1. ## Arrangements.

Thanks in advance for the assistance!

1) Farmer John has 9 prize winning cows. How many ways can he choose 3 of his cows to show at the state fair?

Is it as simple as "9 C 3", 9 choose 3, on the caculator?

2) If 3 people need to serve as chaperones on a shool trip, how many ways can they be chosen from the parents of 20 students? (Assume 2 parents per student)

Is this as simple as "40 C 3"?

2. Originally Posted by Hapa
Thanks in advance for the assistance!

1) Farmer John has 9 prize winning cows. How many ways can he choose 3 of his cows to show at the state fair?

Is it as simple as "9 C 3", 9 choose 3, on the caculator?

2) If 3 people need to serve as chaperones on a shool trip, how many ways can they be chosen from the parents of 20 students? (Assume 2 parents per student)

Is this as simple as "40 C 3"?
Yes. I think you have to use the $^nC_r$ on your calculator or do it by hand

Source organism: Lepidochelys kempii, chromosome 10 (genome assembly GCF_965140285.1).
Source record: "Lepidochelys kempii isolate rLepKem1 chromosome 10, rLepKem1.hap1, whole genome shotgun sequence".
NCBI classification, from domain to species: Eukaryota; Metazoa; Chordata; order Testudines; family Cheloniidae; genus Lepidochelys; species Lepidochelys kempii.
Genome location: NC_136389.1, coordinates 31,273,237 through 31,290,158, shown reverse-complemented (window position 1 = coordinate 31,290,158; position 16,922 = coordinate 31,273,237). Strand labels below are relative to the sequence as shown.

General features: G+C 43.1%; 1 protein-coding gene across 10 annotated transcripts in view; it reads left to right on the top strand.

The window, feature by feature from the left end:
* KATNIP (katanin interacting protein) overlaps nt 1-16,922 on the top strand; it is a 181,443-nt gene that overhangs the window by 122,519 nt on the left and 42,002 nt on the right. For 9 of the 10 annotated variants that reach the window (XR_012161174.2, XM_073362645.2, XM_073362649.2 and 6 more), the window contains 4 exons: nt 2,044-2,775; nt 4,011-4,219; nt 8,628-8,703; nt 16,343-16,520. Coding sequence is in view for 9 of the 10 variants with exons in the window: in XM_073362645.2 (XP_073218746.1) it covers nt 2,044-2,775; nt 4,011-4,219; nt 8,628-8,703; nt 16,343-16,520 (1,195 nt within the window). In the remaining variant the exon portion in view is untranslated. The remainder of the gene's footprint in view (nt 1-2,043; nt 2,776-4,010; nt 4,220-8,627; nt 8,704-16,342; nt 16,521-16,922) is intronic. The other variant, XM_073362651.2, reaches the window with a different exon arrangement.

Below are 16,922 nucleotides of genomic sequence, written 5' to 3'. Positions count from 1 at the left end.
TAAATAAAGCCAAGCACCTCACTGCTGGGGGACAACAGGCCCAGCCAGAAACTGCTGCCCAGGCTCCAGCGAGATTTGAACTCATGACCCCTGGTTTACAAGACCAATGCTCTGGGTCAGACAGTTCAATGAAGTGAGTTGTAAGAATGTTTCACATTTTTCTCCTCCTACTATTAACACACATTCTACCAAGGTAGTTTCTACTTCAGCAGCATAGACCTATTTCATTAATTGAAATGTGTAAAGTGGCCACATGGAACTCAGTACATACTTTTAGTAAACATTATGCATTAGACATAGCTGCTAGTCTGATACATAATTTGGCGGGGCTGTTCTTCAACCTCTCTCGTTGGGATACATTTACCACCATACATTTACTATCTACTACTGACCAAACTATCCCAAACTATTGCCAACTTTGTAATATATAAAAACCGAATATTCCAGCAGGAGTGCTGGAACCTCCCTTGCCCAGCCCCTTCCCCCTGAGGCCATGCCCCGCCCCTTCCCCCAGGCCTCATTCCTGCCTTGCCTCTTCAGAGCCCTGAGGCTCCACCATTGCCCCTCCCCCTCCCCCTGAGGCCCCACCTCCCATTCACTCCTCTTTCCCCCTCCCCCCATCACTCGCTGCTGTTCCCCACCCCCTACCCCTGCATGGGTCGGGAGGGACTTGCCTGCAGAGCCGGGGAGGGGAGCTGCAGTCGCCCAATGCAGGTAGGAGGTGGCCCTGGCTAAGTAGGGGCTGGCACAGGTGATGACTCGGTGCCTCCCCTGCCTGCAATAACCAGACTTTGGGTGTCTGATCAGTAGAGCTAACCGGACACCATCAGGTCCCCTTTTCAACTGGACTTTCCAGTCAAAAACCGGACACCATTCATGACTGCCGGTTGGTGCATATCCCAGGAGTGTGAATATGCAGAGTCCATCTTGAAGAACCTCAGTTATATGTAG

$^9C_3 = \frac{9!}{3! \times (9-3)!}$

$=\frac{9!}{3! \times 6!} = 84$

In a problem like this there are always two ways of looking at the same selection. One is the number of ways of choosing the objects to be taken, the other is choosing the ones to be left behind. If 3 are chosen then remaining "9-3" are automatically not chosen. Both have to be equal.

$^nC_r= \frac{n!}{n! \times (n-r)!}= \frac{n!}{(n-r)! \times r!}$

$
^nC_{n-r} = \frac{n!}{(n-r)! \times (n-[n-r])!} = \frac{n!}{(n-r)! \times r!}$

Same with the second question.